Some owners use a so-called ‘broody enclosure’ to break the habit. This is a wire cage or crate, in which the chicken is placed along with food and water. The wire is slightly uncomfortable, and will also help cool her down. After three days, this gentle form of solitary confinement will usually break the broody habit. The signs that the brood-mood is over are obvious – the hen will stop fluffing out her feathers and will stalk around the cage, rather than sitting and brooding.
Then again, you could purchase some fertilised eggs and let the broody hen get on with it. If you want chicks, this is by far the easiest, and most natural way of producing them – under the fluffy belly of a broody hen.
This entry was posted in Chickens on June 10th, 2020 by linnearask
On the side
The most common sleeping position for dogs is on their side with the legs pointing straight out. Sometimes dogs will fall asleep in a different position, but as soon as the muscles relax and the dog starts to dream, they will automatically roll onto their side.
This position exposes their vital organs, so a dog who prefers to sleep on its side is likely relaxed and comfortable, and feels safe with his or her surroundings.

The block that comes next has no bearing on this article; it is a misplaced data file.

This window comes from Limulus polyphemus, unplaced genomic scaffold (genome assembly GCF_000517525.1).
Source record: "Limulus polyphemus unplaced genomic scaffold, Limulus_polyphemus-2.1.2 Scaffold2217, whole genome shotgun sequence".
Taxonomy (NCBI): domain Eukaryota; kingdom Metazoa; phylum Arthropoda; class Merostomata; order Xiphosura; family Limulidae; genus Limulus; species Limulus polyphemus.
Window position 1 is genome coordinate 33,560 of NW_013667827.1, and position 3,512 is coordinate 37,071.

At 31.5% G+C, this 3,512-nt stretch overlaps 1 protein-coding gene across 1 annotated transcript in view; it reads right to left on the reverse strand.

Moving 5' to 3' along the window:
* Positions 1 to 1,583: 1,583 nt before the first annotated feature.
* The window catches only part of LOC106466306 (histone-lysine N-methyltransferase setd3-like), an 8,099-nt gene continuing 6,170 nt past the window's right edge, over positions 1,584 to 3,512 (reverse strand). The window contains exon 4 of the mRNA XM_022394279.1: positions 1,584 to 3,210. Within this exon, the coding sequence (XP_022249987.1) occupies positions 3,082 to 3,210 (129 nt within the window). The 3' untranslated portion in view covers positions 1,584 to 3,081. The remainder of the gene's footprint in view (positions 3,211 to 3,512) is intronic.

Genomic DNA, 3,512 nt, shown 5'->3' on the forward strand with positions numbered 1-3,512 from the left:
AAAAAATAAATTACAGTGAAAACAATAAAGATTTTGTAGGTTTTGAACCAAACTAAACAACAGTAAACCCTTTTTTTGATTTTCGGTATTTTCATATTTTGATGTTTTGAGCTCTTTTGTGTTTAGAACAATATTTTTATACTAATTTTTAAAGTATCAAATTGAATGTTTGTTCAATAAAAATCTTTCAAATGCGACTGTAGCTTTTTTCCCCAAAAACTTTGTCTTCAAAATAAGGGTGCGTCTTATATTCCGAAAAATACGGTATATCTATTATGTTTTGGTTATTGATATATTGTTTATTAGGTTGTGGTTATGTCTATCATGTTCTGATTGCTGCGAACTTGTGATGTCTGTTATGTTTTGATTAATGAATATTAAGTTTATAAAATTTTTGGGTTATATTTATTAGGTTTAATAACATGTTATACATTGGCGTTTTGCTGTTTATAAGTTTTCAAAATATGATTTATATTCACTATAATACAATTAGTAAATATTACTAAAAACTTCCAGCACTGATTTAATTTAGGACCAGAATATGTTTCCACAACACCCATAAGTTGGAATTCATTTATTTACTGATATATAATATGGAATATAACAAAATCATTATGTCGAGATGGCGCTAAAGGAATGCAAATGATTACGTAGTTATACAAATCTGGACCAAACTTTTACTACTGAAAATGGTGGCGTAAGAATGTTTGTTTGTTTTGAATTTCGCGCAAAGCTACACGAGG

As the legs are free to move in this sleeping position, it is likely that you will see the dog’s legs twitch and kick as they dream.
If your dog favours this position, make sure that their bed is big enough to accommodate their whole body, including the outstretched legs.
Curled up in a ball
This is a common sleeping position for wild dogs, who are much more vulnerable than our spoiled pet pooches. The vital organs are protected, the body heat is retained, and the dog can move quickly if needed.
Dogs that are in an unfamiliar location or experience something that is worrying them will often sleep in this position. However, if your dog prefers to roll up like a fox for nap time it doesn’t necessarily mean that he or she is worried or uncomfortable, they might just like being snuggled in.
Super Pup Pose
In this position, the dog is on its tummy, with all four legs stretched out. This is very common with puppies who need regular naps, but also always want to be ready to play at any given moment, as it’s very easy to get up and going.
The Super Pup is almost completely limited to napping; very few dogs spend a whole night in this position. It’s also much more common with smaller dogs like terriers and toy breeds, possibly because their limbs are shorter.